New database tracks coronavirus in wildlife

By Dana Kobilinsky

We ran into this little guy while hiking down Uncle Tom's trail in Yellowstone National Park. The deer was comfortably chowing down its dinner when we saw it, and before we knew it the deer was surrounded by Yellowstone's tourists. I think he was a little freaked out, and immediately ran away.

A new database provides researchers a central place to see what species have been infected with the virus that causes COVID-19 in humans.

This information can be useful for scientists to keep up to date with which species have been infected with SARS-CoV-2 and watch for potential spillovers of the virus back into humans.

“Within a few months, it was pretty clear that this coronavirus is really generalist, like many coronaviruses,” said Chris Walzer, the executive director of health at the Wildlife Conservation Society. “It’s able to bind to the ACE2 receptor, and there are many species that potentially could be infected.”

Walzer had been working on SARS-CoV-2 in animals early on in the pandemic when he first heard of a dog reported to have the virus. Then came reports about cats. Soon, more and more animals—domestic and wild—were testing positive. “We tried really hard to keep track of what was going on,” he said.

But he found it difficult. Every time he and his colleagues wrote an update on a new species with SARS-CoV-2, they’d hear of others that tested positive, too. As the incidents continued to rise, he decided that the best way for scientists to stay current was to have a dynamic dataset that could grow as new incidences occurred worldwide.

The new database he and his colleagues created lists over 700 incidences involving more than two dozen animal species around the world, including white-tailed deer (Odocoileus virginianus) and American mink (Neovison vison). They presented it in a paper published in Nature.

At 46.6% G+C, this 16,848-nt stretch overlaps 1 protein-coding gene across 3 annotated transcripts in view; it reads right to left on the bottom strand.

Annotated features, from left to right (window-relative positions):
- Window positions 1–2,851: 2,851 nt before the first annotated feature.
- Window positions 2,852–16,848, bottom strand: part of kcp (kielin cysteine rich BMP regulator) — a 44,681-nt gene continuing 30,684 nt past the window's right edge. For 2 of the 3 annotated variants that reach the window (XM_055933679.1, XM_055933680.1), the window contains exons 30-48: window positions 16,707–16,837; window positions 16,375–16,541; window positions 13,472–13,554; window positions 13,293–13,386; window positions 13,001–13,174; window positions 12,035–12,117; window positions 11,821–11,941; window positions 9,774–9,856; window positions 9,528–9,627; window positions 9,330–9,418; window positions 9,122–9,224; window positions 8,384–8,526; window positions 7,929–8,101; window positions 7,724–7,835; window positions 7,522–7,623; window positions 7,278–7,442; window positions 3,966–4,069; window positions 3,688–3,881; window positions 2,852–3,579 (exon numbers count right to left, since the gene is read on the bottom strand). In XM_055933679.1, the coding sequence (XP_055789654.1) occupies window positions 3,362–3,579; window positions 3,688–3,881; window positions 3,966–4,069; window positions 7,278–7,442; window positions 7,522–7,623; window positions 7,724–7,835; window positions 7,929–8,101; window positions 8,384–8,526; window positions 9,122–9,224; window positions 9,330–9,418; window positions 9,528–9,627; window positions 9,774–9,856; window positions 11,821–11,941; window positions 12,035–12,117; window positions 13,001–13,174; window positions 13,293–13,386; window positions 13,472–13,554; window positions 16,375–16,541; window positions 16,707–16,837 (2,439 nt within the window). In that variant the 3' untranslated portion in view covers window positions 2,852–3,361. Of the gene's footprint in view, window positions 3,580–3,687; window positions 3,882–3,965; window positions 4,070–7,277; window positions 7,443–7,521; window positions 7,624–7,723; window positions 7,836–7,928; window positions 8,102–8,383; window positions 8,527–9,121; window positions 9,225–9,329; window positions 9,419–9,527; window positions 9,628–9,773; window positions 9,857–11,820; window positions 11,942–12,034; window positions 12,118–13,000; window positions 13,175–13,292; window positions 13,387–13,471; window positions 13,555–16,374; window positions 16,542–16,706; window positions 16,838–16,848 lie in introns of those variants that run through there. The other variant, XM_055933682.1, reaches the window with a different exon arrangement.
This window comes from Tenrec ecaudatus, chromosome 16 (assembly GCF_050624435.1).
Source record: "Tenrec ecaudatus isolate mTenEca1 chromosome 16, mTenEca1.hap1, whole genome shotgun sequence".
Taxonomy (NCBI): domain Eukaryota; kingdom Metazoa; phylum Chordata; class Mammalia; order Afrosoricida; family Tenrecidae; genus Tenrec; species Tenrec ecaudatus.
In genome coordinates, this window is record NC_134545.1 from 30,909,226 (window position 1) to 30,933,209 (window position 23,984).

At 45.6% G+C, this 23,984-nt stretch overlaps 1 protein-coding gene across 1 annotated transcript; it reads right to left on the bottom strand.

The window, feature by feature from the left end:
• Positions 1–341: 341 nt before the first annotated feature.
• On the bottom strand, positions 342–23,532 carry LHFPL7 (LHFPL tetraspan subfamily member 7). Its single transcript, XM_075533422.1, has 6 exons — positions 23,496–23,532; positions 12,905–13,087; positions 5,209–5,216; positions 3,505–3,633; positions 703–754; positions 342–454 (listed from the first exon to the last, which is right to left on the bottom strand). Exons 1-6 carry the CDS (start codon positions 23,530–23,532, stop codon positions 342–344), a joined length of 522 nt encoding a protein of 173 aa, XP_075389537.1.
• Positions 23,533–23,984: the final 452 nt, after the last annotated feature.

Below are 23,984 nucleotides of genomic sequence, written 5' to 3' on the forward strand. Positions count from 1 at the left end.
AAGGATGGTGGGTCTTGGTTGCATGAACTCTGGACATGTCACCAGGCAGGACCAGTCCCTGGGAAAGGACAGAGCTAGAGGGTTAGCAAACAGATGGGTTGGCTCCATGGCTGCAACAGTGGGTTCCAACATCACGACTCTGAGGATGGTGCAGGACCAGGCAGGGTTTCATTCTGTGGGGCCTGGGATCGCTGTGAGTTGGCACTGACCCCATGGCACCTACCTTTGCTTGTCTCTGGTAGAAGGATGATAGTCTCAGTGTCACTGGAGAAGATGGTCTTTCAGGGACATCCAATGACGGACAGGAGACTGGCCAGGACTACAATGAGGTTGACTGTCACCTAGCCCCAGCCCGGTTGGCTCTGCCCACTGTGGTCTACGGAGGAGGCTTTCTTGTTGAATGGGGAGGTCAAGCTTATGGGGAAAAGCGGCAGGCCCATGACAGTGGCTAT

To develop the dataset, Walzer and his team used publically available systems, including ProMED and the World Organization of Animal Health to scan published reports of wildlife infected with SARS-CoV-2. Their database includes fatality rates, clinical symptoms and other data that could help wildlife professionals understand how the virus affects animals. The systems has some biases, Walzer said. Since most testing involves sick animals, fatality rates may be high. Some species get more attention than others. Some countries report more frequently than others. And some don’t report at all.

Those differences point to the difficulties of implementing a One Health approach, a holistic approach that takes into account the health of humans, wildlife and ecosystems Walzer said. “Wildlife disease and wildlife pathogen reporting is really fragmented, highly biased, and absolutely not up to the task to implement One Health strategies,” he said. “It goes way beyond SARS-CoV-2.”

This will add onto the wildlife layer of the One Health approach, Walzer said. “We have to harmonize data sharing and make data available in a format that can be used,” he said. He stresses also that data should follow the “FAIR” criteria—findable, accessible, interoperable and reusable.

He hopes that people continue testing animals for the virus as well as other viruses. He also stresses the importance of sharing this information across sectors. “You have to have the data structured in such a way that it makes sense and so someone can actually act on it,” he said.

Dana KobilinskyDana Kobilinsky is associate editor at The Wildlife Society. Contact her at dkobilinsky@wildlife.org with any questions or comments about her article. You can follow her on Twitter at @DanaKobi.

Read more of Dana's articles here.


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